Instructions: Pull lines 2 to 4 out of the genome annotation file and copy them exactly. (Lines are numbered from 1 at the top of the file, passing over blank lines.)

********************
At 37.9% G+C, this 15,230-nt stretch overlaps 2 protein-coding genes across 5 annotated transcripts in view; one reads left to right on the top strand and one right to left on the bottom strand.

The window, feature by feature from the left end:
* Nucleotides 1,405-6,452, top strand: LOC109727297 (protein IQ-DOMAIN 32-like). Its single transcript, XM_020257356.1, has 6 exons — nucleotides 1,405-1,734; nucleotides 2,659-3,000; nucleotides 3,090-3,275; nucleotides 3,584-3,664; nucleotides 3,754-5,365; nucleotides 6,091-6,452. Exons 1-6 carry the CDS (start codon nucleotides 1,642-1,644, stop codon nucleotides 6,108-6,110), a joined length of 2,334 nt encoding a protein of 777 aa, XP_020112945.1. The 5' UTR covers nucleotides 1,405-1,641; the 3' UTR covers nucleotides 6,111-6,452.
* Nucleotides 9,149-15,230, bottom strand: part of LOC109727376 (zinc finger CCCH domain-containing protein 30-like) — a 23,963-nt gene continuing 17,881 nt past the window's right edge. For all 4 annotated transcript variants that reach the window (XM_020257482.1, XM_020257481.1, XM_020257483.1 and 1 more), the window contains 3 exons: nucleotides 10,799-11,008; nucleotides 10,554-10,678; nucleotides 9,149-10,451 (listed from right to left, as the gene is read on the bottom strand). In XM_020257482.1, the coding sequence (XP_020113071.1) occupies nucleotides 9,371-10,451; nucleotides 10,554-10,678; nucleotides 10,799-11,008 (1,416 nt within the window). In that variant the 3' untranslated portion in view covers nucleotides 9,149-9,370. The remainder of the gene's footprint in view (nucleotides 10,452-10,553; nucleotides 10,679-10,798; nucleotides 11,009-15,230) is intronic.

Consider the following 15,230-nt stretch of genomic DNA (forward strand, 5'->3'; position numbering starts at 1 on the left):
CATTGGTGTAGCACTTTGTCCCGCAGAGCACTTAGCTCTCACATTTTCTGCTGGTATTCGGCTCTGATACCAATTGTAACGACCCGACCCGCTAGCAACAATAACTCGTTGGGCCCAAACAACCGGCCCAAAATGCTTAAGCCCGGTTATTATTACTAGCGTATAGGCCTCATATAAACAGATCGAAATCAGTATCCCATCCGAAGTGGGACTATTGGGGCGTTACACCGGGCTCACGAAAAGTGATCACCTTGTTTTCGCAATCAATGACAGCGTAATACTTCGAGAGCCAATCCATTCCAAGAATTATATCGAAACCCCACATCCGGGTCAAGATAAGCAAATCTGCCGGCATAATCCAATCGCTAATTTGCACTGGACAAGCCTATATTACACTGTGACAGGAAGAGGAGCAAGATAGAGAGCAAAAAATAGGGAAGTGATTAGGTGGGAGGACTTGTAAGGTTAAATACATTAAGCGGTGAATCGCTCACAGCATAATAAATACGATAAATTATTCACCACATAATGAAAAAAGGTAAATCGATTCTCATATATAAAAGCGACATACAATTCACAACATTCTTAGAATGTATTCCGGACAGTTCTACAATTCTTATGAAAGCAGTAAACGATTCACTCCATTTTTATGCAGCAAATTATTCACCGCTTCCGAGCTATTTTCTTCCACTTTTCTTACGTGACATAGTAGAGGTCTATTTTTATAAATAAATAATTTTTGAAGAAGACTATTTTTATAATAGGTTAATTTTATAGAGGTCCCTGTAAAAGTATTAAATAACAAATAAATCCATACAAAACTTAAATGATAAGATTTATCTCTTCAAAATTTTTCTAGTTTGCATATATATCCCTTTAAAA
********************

The window, feature by feature from the left end:
* Nucleotides 1,405-6,452, top strand: LOC109727297 (protein IQ-DOMAIN 32-like). Its single transcript, XM_020257356.1, has 6 exons — nucleotides 1,405-1,734; nucleotides 2,659-3,000; nucleotides 3,090-3,275; nucleotides 3,584-3,664; nucleotides 3,754-5,365; nucleotides 6,091-6,452. Exons 1-6 carry the CDS (start codon nucleotides 1,642-1,644, stop codon nucleotides 6,108-6,110), a joined length of 2,334 nt encoding a protein of 777 aa, XP_020112945.1. The 5' UTR covers nucleotides 1,405-1,641; the 3' UTR covers nucleotides 6,111-6,452.
* Nucleotides 9,149-15,230, bottom strand: part of LOC109727376 (zinc finger CCCH domain-containing protein 30-like) — a 23,963-nt gene continuing 17,881 nt past the window's right edge. For all 4 annotated transcript variants that reach the window (XM_020257482.1, XM_020257481.1, XM_020257483.1 and 1 more), the window contains 3 exons: nucleotides 10,799-11,008; nucleotides 10,554-10,678; nucleotides 9,149-10,451 (listed from right to left, as the gene is read on the bottom strand). In XM_020257482.1, the coding sequence (XP_020113071.1) occupies nucleotides 9,371-10,451; nucleotides 10,554-10,678; nucleotides 10,799-11,008 (1,416 nt within the window). In that variant the 3' untranslated portion in view covers nucleotides 9,149-9,370. The remainder of the gene's footprint in view (nucleotides 10,452-10,553; nucleotides 10,679-10,798; nucleotides 11,009-15,230) is intronic.